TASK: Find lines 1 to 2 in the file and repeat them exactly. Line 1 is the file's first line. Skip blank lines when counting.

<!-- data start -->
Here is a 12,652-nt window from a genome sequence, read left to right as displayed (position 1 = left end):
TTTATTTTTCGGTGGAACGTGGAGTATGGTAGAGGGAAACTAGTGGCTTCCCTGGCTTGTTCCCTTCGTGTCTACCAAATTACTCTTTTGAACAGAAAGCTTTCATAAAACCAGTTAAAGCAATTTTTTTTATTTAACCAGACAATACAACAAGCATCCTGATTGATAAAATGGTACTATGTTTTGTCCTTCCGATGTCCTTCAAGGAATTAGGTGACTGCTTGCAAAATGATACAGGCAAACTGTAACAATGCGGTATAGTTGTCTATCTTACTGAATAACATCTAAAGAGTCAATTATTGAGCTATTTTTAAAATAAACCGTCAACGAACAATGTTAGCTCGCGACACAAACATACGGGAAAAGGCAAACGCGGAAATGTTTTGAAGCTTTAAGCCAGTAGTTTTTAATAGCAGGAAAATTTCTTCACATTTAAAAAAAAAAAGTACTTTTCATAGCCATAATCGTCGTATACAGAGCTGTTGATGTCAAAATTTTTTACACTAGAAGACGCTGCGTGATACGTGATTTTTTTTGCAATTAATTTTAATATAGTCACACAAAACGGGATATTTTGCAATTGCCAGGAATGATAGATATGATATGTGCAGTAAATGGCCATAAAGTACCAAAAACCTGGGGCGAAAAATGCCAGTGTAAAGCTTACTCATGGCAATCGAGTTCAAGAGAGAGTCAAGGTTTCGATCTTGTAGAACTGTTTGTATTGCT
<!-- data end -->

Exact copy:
Here is a 12,652-nt window from a genome sequence, read left to right as displayed (position 1 = left end):
TTTATTTTTCGGTGGAACGTGGAGTATGGTAGAGGGAAACTAGTGGCTTCCCTGGCTTGTTCCCTTCGTGTCTACCAAATTACTCTTTTGAACAGAAAGCTTTCATAAAACCAGTTAAAGCAATTTTTTTTATTTAACCAGACAATACAACAAGCATCCTGATTGATAAAATGGTACTATGTTTTGTCCTTCCGATGTCCTTCAAGGAATTAGGTGACTGCTTGCAAAATGATACAGGCAAACTGTAACAATGCGGTATAGTTGTCTATCTTACTGAATAACATCTAAAGAGTCAATTATTGAGCTATTTTTAAAATAAACCGTCAACGAACAATGTTAGCTCGCGACACAAACATACGGGAAAAGGCAAACGCGGAAATGTTTTGAAGCTTTAAGCCAGTAGTTTTTAATAGCAGGAAAATTTCTTCACATTTAAAAAAAAAAAGTACTTTTCATAGCCATAATCGTCGTATACAGAGCTGTTGATGTCAAAATTTTTTACACTAGAAGACGCTGCGTGATACGTGATTTTTTTTGCAATTAATTTTAATATAGTCACACAAAACGGGATATTTTGCAATTGCCAGGAATGATAGATATGATATGTGCAGTAAATGGCCATAAAGTACCAAAAACCTGGGGCGAAAAATGCCAGTGTAAAGCTTACTCATGGCAATCGAGTTCAAGAGAGAGTCAAGGTTTCGATCTTGTAGAACTGTTTGTATTGCT